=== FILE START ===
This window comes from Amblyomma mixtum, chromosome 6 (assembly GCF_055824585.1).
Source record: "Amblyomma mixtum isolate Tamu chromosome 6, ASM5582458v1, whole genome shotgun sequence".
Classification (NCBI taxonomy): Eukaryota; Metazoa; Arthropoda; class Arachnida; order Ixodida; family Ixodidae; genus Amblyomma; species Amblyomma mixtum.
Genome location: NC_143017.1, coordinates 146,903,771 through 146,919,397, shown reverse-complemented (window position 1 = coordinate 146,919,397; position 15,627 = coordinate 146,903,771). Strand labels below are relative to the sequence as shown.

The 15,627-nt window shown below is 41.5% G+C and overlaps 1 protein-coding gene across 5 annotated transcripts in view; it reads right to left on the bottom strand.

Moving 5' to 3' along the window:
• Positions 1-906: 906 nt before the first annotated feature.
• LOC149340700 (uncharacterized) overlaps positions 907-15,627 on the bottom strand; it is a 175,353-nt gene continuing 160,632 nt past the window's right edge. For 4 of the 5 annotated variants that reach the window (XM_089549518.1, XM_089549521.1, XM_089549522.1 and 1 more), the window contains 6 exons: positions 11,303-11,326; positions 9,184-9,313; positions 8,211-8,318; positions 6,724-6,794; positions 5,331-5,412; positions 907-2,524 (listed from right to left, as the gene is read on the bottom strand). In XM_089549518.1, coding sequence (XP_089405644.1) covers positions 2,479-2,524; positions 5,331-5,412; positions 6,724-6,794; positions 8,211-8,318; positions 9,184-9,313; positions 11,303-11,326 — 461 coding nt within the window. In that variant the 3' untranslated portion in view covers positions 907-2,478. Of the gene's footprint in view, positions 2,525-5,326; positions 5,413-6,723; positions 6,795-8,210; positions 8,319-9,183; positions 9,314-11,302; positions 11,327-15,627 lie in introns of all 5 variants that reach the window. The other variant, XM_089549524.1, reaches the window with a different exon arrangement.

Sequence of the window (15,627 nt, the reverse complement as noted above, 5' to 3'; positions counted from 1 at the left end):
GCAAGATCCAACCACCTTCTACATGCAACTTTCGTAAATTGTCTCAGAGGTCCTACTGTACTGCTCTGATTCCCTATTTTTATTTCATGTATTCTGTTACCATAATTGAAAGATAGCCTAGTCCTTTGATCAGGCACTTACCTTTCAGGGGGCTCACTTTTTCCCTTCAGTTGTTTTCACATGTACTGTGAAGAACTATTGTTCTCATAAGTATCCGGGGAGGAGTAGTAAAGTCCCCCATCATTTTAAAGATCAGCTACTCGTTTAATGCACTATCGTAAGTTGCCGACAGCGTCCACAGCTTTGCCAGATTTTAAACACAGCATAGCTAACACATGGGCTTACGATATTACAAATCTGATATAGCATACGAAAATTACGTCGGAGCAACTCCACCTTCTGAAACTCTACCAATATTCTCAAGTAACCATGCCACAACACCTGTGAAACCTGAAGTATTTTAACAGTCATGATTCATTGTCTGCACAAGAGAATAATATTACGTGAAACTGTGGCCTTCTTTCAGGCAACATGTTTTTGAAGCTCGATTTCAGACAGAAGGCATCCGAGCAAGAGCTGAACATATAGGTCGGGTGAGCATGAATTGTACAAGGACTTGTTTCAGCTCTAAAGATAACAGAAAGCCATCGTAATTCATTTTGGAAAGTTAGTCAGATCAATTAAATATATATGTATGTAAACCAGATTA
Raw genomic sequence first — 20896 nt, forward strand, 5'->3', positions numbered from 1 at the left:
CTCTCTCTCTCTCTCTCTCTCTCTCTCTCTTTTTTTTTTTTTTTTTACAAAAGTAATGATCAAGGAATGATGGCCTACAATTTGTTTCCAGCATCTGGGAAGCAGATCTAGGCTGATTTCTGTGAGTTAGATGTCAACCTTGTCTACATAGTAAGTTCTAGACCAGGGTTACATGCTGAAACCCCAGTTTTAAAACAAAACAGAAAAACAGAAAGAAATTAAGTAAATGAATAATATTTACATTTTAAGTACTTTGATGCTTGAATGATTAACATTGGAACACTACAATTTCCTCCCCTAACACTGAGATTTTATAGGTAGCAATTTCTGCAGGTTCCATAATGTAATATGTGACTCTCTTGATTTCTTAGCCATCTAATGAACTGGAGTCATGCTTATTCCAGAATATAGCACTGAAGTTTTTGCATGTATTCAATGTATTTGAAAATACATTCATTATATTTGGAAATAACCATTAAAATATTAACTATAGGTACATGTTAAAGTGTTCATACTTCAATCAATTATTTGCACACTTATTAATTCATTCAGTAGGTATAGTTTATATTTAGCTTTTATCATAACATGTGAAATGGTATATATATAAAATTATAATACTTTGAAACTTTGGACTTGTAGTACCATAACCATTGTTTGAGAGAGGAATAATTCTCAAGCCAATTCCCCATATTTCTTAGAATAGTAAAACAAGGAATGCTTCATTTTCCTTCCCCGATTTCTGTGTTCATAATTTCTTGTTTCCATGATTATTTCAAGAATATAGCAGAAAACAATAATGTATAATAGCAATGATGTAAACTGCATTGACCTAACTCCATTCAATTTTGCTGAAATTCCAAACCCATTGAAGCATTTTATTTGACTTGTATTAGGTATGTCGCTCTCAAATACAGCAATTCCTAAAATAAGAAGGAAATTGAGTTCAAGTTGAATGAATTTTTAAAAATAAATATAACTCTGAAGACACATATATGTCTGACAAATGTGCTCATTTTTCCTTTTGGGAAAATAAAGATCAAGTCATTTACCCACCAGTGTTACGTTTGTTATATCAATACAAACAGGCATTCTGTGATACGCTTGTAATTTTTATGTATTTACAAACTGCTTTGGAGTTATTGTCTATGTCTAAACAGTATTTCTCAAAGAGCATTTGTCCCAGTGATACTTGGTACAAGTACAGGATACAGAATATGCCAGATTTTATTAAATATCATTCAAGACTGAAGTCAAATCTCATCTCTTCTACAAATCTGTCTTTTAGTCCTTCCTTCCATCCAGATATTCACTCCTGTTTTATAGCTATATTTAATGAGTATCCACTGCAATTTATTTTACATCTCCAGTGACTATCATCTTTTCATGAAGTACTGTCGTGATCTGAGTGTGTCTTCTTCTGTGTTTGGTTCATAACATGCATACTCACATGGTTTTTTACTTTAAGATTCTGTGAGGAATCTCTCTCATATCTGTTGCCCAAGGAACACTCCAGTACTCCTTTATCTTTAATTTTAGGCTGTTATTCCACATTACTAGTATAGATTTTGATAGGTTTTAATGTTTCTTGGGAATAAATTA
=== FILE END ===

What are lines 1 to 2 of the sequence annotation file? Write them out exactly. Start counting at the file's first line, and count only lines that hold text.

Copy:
This window comes from Amblyomma mixtum, chromosome 6 (assembly GCF_055824585.1).
Source record: "Amblyomma mixtum isolate Tamu chromosome 6, ASM5582458v1, whole genome shotgun sequence".